I’m a day late on this too, as it made the rounds this weekend, and blogging on the weekends is a bit challenging for me. But I didn’t want to let to much time pass without posting something about Leonard Pitts’ amazing column, “Why Gay Rights Matter.” There are any number of reasons to be impressed with it. First of all, too often when you hear African American men talking about gay issues, they come out sounding like Joey Porter or D.L. Hughley. [Via Jasmyne Cannick.]
As I snuggled into bed and turned on the television to HBO, what do I see, comedian D.L. Hughley comparing the Black civil rights movement to the gay civil rights movement and using the analogy that “taking dick and picking cotton” are two very different struggles.
I was even more disappointed to later learn this was the Comedy Relief benefit show for victims of Hurricane Katrina. I’m sorry, scratch that, I meant the straight victims of Hurricane Katrina, because there couldn’t have been any gay victims, let alone Black gay victims they way Hughley was talking.
… But I guess if there are people that could laugh at Michael Richard’s nigga tirade, and yes, if you listen to the tape closely, people were laughing before they understood it wasn’t part of a punch line, then I shouldn’t be surprised at D.L. Hughley being able to garner laughs at his dick vs. cotton conundrum.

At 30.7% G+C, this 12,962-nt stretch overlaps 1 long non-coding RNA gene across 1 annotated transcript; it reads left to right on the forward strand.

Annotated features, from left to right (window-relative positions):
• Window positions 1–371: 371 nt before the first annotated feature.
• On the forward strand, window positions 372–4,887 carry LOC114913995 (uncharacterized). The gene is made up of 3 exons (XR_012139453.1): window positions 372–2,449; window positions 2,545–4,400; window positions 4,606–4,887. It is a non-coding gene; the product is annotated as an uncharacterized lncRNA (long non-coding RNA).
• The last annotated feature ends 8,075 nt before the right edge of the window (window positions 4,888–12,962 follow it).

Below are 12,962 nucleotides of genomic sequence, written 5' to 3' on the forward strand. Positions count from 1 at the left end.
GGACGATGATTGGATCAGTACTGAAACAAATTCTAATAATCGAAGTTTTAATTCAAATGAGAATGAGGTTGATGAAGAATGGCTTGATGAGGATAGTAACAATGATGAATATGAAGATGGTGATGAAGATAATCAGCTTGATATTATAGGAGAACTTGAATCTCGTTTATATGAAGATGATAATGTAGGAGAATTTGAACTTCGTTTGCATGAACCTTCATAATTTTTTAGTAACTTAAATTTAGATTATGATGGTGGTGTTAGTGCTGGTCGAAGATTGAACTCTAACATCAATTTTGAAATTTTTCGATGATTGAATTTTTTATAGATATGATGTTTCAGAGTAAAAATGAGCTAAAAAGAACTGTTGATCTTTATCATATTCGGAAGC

But then Leonard PItts breaks it down.
Actually Pitts “breaks it off” in a anonymous correspondent who emails innuendoes about Pitt’s orientation anytime the columnist writes about gay issues. And, admirably, he does so without declaring his heterosexuality beforehand. But the meat of Pitts’ explanation of why he cares about, let alone writes about, gay issues is simple enough for anyone (even someone as simple as Hughley) to understand.
The most concise answer I can give is cribbed from what a white kid said 40 or so years ago, as white college students were risking their lives to travel South and register black people to vote. Somebody asked why. He said he acted from an understanding that his freedom was bound up with the freedom of every other man.
I know it sounds cornier than Kellogg’s, but that’s pretty much how I feel.
I know also that some folks are touchy about anything seeming to equate the black civil rights movement with the gay one. And no, gay people were not kidnapped from Gay Land and sold into slavery, nor lynched by the thousands. On the other hand, they do know something about housing discrimination, they do know job discrimination, they do know murder for the sin of existence, they do know the denial of civil rights and they do know what it is like to be used as scapegoat and bogeyman by demagogues and political opportunists.
They know enough of what I know that I can’t ignore it. See, I have yet to learn how to segregate my moral concerns. It seems to me if I abhor intolerance, discrimination and hatred when they affect people who look like me, I must also abhor them when they affect people who do not. For that matter, I must abhor them even when they benefit me. Otherwise, what I claim as moral authority is really just self-interest in disguise.
… I believe in moral coherence. And Rule No. 1 is, you cannot assert your own humanity, then turn right around and deny someone else
It’s the difference between justice and “just us.” D.L., listen up. Otherwise, if you keep mouthin’ off about gay issues people may start to wonder why you protest so much, and exactly how you came to be known as “D.L.”